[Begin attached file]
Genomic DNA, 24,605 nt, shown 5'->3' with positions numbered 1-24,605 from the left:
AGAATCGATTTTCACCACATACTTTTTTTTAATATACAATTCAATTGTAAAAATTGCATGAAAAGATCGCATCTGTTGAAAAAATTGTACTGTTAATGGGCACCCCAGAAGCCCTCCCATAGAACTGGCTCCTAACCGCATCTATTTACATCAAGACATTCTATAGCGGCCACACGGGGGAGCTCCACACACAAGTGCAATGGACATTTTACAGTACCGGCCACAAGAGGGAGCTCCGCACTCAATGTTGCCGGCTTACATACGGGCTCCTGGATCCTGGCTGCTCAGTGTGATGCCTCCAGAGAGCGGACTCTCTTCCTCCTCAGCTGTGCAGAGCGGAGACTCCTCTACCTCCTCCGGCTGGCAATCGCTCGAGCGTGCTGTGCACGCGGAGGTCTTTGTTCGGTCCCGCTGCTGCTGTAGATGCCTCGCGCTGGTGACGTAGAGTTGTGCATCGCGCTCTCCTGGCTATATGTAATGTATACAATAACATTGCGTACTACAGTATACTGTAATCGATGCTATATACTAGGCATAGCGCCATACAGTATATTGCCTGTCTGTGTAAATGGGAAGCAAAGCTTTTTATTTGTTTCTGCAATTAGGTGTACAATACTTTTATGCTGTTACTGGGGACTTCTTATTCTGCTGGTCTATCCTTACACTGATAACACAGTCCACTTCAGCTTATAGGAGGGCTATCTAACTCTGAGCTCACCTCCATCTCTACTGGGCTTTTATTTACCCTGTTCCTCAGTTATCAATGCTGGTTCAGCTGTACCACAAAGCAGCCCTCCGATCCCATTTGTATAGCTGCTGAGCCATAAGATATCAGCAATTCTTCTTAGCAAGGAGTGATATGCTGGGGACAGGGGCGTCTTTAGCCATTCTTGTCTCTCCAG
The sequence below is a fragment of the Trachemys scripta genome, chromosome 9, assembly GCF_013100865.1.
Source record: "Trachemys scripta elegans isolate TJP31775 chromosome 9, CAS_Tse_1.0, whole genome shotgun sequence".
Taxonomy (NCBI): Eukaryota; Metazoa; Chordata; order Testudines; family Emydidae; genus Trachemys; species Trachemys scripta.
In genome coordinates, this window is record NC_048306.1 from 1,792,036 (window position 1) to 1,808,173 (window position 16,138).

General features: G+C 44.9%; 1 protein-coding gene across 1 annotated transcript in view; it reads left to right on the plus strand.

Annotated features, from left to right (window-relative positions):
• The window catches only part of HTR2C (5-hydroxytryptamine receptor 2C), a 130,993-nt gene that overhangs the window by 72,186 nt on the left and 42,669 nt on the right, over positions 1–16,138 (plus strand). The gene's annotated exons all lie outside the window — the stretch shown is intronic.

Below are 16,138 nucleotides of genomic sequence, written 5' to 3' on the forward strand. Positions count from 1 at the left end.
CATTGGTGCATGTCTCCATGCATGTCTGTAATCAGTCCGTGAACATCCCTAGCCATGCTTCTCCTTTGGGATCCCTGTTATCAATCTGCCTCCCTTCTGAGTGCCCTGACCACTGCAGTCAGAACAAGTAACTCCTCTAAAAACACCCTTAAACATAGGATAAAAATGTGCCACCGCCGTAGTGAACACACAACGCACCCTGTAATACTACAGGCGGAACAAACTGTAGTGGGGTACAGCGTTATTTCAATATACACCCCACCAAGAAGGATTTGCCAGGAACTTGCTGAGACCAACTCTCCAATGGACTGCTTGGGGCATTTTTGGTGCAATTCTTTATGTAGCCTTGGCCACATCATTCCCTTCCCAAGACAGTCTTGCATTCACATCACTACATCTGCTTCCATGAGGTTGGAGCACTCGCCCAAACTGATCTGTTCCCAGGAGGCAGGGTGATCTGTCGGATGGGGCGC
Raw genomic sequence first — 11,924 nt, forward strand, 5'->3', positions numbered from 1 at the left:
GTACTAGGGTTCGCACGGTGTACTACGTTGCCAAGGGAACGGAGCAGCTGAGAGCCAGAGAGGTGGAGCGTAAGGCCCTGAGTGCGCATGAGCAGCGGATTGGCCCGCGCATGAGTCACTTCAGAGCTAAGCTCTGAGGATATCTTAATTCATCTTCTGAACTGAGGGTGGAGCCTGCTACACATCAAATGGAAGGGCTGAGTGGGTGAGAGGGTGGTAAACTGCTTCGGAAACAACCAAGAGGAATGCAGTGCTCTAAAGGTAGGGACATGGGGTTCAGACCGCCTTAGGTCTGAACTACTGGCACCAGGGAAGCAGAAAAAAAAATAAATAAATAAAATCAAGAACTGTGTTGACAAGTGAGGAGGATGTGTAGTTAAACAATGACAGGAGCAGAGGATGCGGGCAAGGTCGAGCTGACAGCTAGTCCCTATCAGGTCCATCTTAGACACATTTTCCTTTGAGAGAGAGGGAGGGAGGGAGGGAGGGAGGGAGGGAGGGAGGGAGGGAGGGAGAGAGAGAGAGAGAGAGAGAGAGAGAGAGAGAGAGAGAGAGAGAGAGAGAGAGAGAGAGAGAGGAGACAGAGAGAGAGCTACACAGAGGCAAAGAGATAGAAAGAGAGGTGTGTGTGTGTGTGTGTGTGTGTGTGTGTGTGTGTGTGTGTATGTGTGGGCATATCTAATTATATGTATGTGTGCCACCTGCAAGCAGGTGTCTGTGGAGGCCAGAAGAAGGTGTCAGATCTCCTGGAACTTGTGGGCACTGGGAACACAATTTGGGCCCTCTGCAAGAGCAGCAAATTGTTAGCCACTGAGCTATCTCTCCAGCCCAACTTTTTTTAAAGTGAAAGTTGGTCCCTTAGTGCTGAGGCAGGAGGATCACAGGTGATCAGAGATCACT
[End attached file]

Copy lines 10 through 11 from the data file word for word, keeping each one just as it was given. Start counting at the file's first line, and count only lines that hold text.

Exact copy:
Below are 16,138 nucleotides of genomic sequence, written 5' to 3' on the forward strand. Positions count from 1 at the left end.
CATTGGTGCATGTCTCCATGCATGTCTGTAATCAGTCCGTGAACATCCCTAGCCATGCTTCTCCTTTGGGATCCCTGTTATCAATCTGCCTCCCTTCTGAGTGCCCTGACCACTGCAGTCAGAACAAGTAACTCCTCTAAAAACACCCTTAAACATAGGATAAAAATGTGCCACCGCCGTAGTGAACACACAACGCACCCTGTAATACTACAGGCGGAACAAACTGTAGTGGGGTACAGCGTTATTTCAATATACACCCCACCAAGAAGGATTTGCCAGGAACTTGCTGAGACCAACTCTCCAATGGACTGCTTGGGGCATTTTTGGTGCAATTCTTTATGTAGCCTTGGCCACATCATTCCCTTCCCAAGACAGTCTTGCATTCACATCACTACATCTGCTTCCATGAGGTTGGAGCACTCGCCCAAACTGATCTGTTCCCAGGAGGCAGGGTGATCTGTCGGATGGGGCGC